Wednesday, 25 June 2014
Child Protection: Motion
I welcome the Minister of State, Deputy Fergus O’Dowd, to the House in place of the Minister for Justice and Equality, Deputy Frances Fitzgerald. I thank her, as well as the Minister for Social Protection, for indicating the Government will accept this Labour Party motion. I am also delighted Senator van Turnhout will second it as it is a genuine cross-House effort between Labour and the Independents.
That Seanad Éireann: - notes the need to ensure adequate protection of children and of children’s rights in our laws, and in particular to ensure that children are not coerced or forced into 'arranged' marriages;
- notes that sections 31 and 33 of the Family Law Act 1995 allow exemptions from the normal rule that parties to a legal marriage must be over 18; and that the possibility of seeking this exemption by way of court order was retained in section 2(2) of the Civil Registration Act 2004;
- notes further that this exemption was criticised by the High Court in a judgment in June 2013 in a case concerning an 'arranged' marriage; and
- proposes that the Government would consider whether to remove or amend the statutory provision allowing minors to marry on the basis of a court exemption.
This motion addresses an issue which has not been of enormous public concern to date in Ireland but has become an increasingly serious issue in other countries. I am grateful to the Labour Women group, and Mary Flynn in particular, for bringing this issue to my attention some months ago on foot of a motion that Labour Women put to a Labour Party conference some years ago. This motion concerns the legal minimum age at which persons may get married and the different, but overlapping, practice of child marriage and forced marriage. Child marriage is where one or both parties to a marriage are legally a child, namely under 18 years of age. A forced marriage is a marriage in which one or both parties are married against their consent or free will. This can occur where one or both parties are over 18 years of age.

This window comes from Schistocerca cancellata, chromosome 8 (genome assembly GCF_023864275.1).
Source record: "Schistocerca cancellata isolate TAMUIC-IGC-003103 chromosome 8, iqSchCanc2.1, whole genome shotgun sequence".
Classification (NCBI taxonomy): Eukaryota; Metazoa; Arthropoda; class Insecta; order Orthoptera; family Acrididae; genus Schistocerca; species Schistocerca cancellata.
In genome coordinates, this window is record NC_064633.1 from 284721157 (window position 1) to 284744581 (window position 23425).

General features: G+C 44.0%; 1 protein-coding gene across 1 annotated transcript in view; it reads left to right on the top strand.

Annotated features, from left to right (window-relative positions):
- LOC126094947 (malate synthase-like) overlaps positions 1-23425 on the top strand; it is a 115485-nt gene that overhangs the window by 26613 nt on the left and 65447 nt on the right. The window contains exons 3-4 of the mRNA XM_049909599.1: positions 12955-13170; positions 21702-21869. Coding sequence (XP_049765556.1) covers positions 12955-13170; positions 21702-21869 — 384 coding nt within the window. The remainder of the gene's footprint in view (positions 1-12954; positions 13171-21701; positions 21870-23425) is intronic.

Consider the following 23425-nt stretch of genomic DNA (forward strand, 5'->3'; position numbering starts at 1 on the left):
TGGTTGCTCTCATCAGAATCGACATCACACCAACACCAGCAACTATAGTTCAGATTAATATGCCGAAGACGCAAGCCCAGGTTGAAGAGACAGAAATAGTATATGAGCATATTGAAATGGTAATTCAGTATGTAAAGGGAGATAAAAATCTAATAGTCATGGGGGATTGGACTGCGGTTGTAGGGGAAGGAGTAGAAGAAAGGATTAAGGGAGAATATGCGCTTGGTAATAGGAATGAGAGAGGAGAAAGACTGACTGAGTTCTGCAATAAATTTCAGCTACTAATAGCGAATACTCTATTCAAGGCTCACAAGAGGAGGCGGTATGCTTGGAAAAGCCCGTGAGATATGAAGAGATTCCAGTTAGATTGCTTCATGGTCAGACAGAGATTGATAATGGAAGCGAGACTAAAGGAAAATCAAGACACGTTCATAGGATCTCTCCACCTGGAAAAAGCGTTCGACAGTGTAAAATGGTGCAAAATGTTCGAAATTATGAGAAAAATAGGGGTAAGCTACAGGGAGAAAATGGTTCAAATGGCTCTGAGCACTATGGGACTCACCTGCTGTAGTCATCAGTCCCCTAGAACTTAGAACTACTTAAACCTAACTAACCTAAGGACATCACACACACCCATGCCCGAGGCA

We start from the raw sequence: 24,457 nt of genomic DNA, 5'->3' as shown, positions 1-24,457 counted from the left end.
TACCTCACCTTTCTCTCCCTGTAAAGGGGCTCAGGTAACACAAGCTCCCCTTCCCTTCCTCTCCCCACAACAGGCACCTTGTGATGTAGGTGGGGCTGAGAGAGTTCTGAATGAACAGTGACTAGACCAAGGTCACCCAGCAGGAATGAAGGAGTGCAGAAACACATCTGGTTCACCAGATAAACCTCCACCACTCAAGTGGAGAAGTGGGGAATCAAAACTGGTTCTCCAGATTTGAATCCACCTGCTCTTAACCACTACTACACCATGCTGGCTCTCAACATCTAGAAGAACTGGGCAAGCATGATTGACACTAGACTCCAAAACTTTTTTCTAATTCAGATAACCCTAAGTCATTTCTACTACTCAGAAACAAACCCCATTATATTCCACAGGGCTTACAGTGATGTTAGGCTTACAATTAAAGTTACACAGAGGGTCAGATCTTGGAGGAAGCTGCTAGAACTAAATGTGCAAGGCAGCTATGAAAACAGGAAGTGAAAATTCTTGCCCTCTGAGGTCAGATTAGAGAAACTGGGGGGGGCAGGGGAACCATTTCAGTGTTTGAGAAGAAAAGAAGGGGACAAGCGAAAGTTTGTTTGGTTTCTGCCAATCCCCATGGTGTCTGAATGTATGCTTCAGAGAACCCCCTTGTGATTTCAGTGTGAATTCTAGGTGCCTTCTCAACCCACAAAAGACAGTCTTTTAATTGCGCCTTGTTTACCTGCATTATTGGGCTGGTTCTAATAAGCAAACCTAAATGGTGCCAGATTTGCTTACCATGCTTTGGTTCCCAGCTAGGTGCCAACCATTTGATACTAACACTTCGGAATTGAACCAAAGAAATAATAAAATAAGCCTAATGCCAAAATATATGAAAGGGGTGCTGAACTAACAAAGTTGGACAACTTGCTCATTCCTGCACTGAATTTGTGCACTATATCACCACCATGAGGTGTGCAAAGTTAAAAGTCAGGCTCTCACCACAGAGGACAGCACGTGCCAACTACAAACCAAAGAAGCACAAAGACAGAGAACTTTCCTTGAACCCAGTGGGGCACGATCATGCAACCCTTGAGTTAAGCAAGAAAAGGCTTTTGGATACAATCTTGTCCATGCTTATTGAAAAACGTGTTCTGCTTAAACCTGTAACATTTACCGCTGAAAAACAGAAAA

Clearly, it is much more likely that a person's will could be overborne when they are not regarded as an adult in law. This is where we do have an overlap. A child is much more susceptible to influence and has fewer legal rights to assert. For these reasons, international conventions acknowledge the need both to ensure protection against forced marriage and protection of children within any law of marriage. The right to marry in the UN Universal Declaration of Human Rights in Article 16 is reserved to men and women in full age. Article 16(2) states: "Marriage shall be entered into only with the free and full consent."
The 1962 UN Convention on Consent to Marriage, Minimum Age for Marriage provides, in Article 2, that State parties:
The CEDAW, Convention on the Elimination of All Forms of Discrimination against Women, prohibits child marriage in Article 16.2. In addition, a UNFPA report says that since 1994 more than 158 countries have passed legislation raising the minimum age of marriage to the age of adulthood, that is 18 years, albeit that many do allow exemptions on court application. Therefore, we have near universal commitment to tackle both the practice of forces marriage and to end child marriage. Nonetheless we see very high levels of under age marriage - of child marriage - particularly in developing countries. The issue has also been highlighted in many developed countries.
shall take legislative action to specify a minimum age for marriage. No marriage shall be legally entered into by any person under this age, except where a competent authority has granted a dispensation as to age, for serious reasons, in the interest of the intending spouses.